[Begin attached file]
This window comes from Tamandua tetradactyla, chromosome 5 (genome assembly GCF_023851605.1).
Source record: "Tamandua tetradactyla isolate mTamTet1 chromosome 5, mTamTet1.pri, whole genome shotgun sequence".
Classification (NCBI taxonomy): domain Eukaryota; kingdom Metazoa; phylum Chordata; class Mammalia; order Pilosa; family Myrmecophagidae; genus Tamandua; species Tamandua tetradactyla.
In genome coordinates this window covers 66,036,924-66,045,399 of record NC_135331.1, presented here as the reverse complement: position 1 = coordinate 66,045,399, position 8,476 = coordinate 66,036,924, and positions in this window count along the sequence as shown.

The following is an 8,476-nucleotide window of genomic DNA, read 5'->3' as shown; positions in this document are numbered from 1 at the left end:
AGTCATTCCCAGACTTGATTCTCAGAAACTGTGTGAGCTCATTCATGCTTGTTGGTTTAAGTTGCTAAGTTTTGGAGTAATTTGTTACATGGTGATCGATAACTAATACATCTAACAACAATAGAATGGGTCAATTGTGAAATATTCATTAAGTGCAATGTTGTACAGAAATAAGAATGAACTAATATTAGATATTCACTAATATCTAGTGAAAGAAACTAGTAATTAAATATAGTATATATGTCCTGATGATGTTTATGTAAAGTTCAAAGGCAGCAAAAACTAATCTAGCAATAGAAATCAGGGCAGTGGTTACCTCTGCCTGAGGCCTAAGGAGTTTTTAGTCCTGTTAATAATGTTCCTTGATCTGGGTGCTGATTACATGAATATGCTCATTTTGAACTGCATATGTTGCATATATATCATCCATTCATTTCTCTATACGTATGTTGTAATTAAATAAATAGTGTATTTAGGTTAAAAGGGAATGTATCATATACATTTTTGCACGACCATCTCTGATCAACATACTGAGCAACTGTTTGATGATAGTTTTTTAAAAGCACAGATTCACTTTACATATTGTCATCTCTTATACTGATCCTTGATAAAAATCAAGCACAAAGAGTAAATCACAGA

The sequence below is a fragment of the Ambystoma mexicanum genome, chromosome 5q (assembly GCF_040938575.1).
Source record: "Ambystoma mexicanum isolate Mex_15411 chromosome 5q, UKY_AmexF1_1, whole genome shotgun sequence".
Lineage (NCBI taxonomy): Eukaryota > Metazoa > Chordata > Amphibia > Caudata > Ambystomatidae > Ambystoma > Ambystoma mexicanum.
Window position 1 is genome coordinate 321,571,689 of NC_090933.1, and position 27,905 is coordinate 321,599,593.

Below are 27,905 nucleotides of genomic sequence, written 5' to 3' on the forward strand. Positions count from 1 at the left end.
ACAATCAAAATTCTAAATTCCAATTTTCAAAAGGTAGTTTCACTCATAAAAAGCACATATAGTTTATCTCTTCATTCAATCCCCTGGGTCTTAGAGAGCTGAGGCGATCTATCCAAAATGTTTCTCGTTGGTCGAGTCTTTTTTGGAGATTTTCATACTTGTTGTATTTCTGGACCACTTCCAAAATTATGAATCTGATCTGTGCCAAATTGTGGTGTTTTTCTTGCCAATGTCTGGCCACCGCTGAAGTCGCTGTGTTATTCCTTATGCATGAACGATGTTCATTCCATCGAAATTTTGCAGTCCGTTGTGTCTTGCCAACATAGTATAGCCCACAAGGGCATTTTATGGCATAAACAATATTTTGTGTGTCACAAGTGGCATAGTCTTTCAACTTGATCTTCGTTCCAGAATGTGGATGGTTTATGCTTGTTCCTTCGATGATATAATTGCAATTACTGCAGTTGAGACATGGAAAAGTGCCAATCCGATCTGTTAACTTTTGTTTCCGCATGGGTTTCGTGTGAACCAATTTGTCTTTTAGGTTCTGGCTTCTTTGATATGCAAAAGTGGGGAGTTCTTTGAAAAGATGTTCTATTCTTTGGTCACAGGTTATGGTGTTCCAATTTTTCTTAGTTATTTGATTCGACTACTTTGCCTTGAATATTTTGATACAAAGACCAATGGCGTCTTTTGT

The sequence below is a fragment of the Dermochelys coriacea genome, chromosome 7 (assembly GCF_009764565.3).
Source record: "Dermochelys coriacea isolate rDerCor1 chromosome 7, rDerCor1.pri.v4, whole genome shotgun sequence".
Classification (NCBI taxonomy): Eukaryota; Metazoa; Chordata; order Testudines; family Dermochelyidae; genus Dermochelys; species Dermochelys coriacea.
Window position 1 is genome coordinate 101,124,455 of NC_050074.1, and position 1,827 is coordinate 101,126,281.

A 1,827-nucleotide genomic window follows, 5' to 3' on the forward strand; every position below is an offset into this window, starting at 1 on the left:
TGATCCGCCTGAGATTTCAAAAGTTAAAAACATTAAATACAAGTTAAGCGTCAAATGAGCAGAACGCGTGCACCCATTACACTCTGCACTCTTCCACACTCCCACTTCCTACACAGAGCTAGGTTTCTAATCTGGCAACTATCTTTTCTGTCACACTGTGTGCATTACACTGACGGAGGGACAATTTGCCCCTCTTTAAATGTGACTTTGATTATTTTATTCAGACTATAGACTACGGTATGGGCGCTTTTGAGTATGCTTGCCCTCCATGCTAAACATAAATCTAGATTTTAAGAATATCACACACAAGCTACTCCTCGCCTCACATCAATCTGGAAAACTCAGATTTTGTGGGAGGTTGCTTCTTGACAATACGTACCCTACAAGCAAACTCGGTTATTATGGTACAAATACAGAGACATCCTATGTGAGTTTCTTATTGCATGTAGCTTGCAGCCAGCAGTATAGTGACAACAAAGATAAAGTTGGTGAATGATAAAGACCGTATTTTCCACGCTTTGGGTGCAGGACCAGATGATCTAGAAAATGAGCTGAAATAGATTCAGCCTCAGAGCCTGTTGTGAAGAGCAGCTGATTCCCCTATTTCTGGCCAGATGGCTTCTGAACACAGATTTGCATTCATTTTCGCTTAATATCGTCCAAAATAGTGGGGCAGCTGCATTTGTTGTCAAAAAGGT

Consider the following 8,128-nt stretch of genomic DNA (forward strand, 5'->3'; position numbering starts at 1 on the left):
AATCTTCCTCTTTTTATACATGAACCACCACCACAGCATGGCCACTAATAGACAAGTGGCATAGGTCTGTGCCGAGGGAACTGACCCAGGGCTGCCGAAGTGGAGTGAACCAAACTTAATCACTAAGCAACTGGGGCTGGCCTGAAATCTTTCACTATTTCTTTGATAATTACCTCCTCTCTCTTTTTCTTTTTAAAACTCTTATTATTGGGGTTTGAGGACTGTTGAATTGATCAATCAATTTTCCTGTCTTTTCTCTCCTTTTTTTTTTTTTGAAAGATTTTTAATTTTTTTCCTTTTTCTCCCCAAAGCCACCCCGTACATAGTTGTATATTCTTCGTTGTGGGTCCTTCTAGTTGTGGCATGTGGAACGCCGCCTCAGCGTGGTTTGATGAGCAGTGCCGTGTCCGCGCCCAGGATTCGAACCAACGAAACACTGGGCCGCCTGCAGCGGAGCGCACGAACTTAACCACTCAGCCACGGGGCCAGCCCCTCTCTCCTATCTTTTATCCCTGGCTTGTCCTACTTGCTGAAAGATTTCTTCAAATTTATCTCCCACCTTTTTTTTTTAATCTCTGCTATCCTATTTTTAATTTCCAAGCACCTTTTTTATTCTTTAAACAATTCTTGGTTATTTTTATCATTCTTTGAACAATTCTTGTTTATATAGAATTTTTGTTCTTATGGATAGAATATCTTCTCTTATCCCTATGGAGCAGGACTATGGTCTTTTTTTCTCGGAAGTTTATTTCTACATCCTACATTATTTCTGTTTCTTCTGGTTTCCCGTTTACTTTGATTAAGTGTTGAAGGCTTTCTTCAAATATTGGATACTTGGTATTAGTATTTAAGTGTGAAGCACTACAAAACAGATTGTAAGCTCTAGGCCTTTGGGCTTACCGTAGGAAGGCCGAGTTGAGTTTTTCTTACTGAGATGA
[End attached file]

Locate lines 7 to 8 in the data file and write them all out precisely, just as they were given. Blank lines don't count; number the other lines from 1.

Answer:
The sequence below is a fragment of the Ambystoma mexicanum genome, chromosome 5q (assembly GCF_040938575.1).
Source record: "Ambystoma mexicanum isolate Mex_15411 chromosome 5q, UKY_AmexF1_1, whole genome shotgun sequence".